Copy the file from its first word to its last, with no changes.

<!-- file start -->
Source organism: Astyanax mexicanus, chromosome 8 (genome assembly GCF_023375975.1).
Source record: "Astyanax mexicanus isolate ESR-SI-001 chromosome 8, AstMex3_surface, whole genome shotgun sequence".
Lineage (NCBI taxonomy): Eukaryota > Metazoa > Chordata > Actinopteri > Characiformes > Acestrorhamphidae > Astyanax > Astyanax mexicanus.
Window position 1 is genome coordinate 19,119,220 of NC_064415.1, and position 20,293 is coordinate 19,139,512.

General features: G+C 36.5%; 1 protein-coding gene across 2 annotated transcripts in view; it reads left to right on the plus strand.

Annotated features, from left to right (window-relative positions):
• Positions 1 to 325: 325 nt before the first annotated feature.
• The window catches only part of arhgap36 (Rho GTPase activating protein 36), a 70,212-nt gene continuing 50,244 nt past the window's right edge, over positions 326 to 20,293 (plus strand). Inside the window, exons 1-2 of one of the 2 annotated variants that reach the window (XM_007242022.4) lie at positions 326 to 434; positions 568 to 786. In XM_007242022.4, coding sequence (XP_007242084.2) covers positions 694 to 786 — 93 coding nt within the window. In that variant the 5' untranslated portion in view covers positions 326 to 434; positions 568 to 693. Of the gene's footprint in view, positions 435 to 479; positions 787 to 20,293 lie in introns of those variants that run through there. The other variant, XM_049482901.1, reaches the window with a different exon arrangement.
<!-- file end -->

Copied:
Source organism: Astyanax mexicanus, chromosome 8 (genome assembly GCF_023375975.1).
Source record: "Astyanax mexicanus isolate ESR-SI-001 chromosome 8, AstMex3_surface, whole genome shotgun sequence".
Lineage (NCBI taxonomy): Eukaryota > Metazoa > Chordata > Actinopteri > Characiformes > Acestrorhamphidae > Astyanax > Astyanax mexicanus.
Window position 1 is genome coordinate 19,119,220 of NC_064415.1, and position 20,293 is coordinate 19,139,512.

General features: G+C 36.5%; 1 protein-coding gene across 2 annotated transcripts in view; it reads left to right on the plus strand.

Annotated features, from left to right (window-relative positions):
• Positions 1 to 325: 325 nt before the first annotated feature.
• The window catches only part of arhgap36 (Rho GTPase activating protein 36), a 70,212-nt gene continuing 50,244 nt past the window's right edge, over positions 326 to 20,293 (plus strand). Inside the window, exons 1-2 of one of the 2 annotated variants that reach the window (XM_007242022.4) lie at positions 326 to 434; positions 568 to 786. In XM_007242022.4, coding sequence (XP_007242084.2) covers positions 694 to 786 — 93 coding nt within the window. In that variant the 5' untranslated portion in view covers positions 326 to 434; positions 568 to 693. Of the gene's footprint in view, positions 435 to 479; positions 787 to 20,293 lie in introns of those variants that run through there. The other variant, XM_049482901.1, reaches the window with a different exon arrangement.